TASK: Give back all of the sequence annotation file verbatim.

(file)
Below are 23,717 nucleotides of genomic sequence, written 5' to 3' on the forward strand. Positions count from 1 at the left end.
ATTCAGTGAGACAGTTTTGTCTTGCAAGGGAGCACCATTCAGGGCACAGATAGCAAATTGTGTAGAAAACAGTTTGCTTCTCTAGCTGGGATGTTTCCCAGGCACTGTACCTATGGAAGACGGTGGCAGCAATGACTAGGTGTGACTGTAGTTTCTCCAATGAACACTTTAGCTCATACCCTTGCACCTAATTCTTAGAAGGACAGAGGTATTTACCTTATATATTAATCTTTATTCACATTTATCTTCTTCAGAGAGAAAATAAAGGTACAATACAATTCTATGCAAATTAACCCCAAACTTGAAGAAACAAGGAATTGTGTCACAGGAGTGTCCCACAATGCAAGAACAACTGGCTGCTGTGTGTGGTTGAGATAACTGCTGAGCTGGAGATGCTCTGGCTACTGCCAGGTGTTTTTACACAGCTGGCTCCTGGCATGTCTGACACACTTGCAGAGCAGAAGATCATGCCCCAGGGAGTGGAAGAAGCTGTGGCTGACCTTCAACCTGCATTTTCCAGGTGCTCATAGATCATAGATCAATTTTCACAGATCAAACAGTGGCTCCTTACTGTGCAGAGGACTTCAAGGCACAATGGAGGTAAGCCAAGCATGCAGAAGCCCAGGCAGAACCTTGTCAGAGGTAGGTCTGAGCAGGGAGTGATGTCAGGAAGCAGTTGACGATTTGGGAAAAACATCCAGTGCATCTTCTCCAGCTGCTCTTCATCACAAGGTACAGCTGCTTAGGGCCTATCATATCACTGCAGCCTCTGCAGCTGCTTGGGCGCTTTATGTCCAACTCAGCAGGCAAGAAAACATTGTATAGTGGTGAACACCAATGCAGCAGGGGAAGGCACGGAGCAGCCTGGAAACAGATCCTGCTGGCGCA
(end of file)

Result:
Below are 23,717 nucleotides of genomic sequence, written 5' to 3' on the forward strand. Positions count from 1 at the left end.
ATTCAGTGAGACAGTTTTGTCTTGCAAGGGAGCACCATTCAGGGCACAGATAGCAAATTGTGTAGAAAACAGTTTGCTTCTCTAGCTGGGATGTTTCCCAGGCACTGTACCTATGGAAGACGGTGGCAGCAATGACTAGGTGTGACTGTAGTTTCTCCAATGAACACTTTAGCTCATACCCTTGCACCTAATTCTTAGAAGGACAGAGGTATTTACCTTATATATTAATCTTTATTCACATTTATCTTCTTCAGAGAGAAAATAAAGGTACAATACAATTCTATGCAAATTAACCCCAAACTTGAAGAAACAAGGAATTGTGTCACAGGAGTGTCCCACAATGCAAGAACAACTGGCTGCTGTGTGTGGTTGAGATAACTGCTGAGCTGGAGATGCTCTGGCTACTGCCAGGTGTTTTTACACAGCTGGCTCCTGGCATGTCTGACACACTTGCAGAGCAGAAGATCATGCCCCAGGGAGTGGAAGAAGCTGTGGCTGACCTTCAACCTGCATTTTCCAGGTGCTCATAGATCATAGATCAATTTTCACAGATCAAACAGTGGCTCCTTACTGTGCAGAGGACTTCAAGGCACAATGGAGGTAAGCCAAGCATGCAGAAGCCCAGGCAGAACCTTGTCAGAGGTAGGTCTGAGCAGGGAGTGATGTCAGGAAGCAGTTGACGATTTGGGAAAAACATCCAGTGCATCTTCTCCAGCTGCTCTTCATCACAAGGTACAGCTGCTTAGGGCCTATCATATCACTGCAGCCTCTGCAGCTGCTTGGGCGCTTTATGTCCAACTCAGCAGGCAAGAAAACATTGTATAGTGGTGAACACCAATGCAGCAGGGGAAGGCACGGAGCAGCCTGGAAACAGATCCTGCTGGCGCA